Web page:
Every scientist wants their work to have lasting impact.
The most transformational scientific discoveries often start with bold out-of-the-box thinking and behind each of these discoveries is a person or organisation with the foresight and vision to back a promising, but high-risk, idea.
Philanthropic support plays a vital role in enabling our scientists to make medical research discoveries that change and save lives. It allows scientists to follow blue sky ideas with less predictable outcomes than traditional funding streams would allow.
We are very grateful to our many supporters and who play a crucial role in progressing life-saving medical research. Without this support, many scientific discoveries would remain unrealised ideas.
How life-saving ovarian cancer research can progress rapidly with philanthropic support is exemplified on page 5 by Dr Maree Bilandzic’s journey in science.
Dr Bilandzic says, “I owe my career and the fact that I am able to continue my research to our supporters. It was philanthropic support that gave me the chance to establish my own independent stream of research and the means to tackle an ‘old’ problem – treating ovarian cancer – with a fresh approach.”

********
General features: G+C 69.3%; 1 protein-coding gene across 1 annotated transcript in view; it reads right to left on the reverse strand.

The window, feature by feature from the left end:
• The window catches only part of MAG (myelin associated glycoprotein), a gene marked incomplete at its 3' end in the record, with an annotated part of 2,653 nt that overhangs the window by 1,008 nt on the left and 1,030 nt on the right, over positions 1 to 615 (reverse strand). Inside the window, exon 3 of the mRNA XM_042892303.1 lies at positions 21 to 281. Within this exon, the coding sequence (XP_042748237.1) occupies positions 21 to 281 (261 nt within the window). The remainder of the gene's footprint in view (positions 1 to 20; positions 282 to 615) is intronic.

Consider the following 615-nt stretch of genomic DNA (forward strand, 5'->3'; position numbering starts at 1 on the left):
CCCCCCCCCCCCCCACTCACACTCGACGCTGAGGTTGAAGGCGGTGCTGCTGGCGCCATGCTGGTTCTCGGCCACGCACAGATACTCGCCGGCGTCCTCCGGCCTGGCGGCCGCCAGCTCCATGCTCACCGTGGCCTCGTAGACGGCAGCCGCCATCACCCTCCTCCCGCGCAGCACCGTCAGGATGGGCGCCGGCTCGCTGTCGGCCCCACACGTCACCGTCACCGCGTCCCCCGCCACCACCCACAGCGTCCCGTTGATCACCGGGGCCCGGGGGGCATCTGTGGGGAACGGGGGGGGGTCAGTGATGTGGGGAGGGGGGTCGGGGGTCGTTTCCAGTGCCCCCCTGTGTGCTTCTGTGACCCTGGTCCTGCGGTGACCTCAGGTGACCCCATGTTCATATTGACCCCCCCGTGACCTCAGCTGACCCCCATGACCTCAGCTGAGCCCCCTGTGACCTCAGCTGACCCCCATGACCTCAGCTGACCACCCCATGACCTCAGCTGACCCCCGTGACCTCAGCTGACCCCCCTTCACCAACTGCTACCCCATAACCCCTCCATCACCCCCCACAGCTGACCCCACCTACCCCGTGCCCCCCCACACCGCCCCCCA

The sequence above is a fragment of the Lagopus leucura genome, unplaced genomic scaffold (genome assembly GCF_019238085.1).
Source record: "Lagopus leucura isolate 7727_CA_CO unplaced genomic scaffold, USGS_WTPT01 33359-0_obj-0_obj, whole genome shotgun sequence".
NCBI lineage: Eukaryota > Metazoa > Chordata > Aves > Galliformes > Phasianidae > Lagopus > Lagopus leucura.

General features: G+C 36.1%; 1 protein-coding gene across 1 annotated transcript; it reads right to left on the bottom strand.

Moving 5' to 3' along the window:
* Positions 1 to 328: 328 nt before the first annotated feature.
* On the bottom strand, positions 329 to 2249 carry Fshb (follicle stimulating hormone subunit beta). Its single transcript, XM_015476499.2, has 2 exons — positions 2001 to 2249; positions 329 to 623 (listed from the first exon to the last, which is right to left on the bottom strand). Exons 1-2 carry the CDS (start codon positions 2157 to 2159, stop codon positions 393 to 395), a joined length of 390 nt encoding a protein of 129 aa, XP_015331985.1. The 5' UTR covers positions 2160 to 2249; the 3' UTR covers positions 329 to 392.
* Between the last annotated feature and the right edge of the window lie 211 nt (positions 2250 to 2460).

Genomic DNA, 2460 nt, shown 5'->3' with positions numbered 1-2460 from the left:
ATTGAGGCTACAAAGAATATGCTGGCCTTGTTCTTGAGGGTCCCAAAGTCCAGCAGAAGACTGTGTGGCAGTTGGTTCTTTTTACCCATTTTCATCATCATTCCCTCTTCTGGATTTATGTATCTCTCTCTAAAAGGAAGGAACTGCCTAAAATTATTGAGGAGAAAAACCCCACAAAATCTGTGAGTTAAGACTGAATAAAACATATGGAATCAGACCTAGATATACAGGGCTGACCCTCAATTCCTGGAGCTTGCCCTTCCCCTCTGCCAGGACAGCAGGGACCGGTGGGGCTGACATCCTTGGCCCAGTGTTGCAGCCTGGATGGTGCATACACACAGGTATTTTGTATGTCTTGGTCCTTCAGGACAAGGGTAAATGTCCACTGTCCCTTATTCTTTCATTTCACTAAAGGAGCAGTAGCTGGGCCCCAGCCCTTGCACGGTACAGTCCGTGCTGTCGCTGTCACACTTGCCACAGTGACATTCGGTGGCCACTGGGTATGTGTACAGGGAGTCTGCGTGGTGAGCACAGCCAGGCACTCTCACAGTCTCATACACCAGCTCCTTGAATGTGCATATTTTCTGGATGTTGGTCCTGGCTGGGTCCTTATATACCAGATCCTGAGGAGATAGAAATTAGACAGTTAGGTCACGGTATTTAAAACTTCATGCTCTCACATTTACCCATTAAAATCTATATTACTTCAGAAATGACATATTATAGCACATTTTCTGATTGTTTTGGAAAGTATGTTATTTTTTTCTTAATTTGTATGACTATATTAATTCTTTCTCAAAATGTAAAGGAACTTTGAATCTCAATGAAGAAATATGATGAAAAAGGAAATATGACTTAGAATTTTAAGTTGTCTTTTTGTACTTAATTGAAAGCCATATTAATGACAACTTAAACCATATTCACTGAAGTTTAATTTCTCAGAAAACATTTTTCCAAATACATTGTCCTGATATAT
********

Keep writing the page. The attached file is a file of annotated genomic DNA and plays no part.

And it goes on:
In February, thanks to generous funding support from the Children’s Cancer Foundation, we launched the truly innovative two-year $1.3 million Hudson Monash Paediatric Precision Medicine Program. The program, a collaboration with our clinical partners at Monash Children’s Hospital, is helping the 950 Australian children diagnosed with cancer each year.
We want to ensure that all Australian children diagnosed with brain cancer and solid tumours benefit from advances in precision medicine treatment.
Importantly, the Children’s Cancer Foundation is supporting five new research staff with expertise in specialist areas including biobanking (creating a ‘living library’ of tumour samples) and organoids (lab-grown mini-tumours), to train and grow our valuable workforce.
On page 6, you can read about the lasting contribution made by the family of medical practitioner, Dr Sue Fowler in establishing the Dr Sue Fowler Scholarship in Ovarian Cancer research in her memory, to support the work of PhD student, Mrs Nazanin Karimnia.
Thank you once again to our supporters and community – without you, our transformative research wouldn’t be possible. I hope that reading about our progress leaves you feeling inspired. Because of you, our work is helping children and families right now.
There is always more work to be done. Our world-leading scientists have so many more promising discoveries to progress, but they need your support to make them happen.
We’ve already accomplished so much with your support in 2018 and I look forward to sharing more of our highlights (and some challenges along the way) with you later in the year.
Professor Elizabeth Hartland
Director and CEO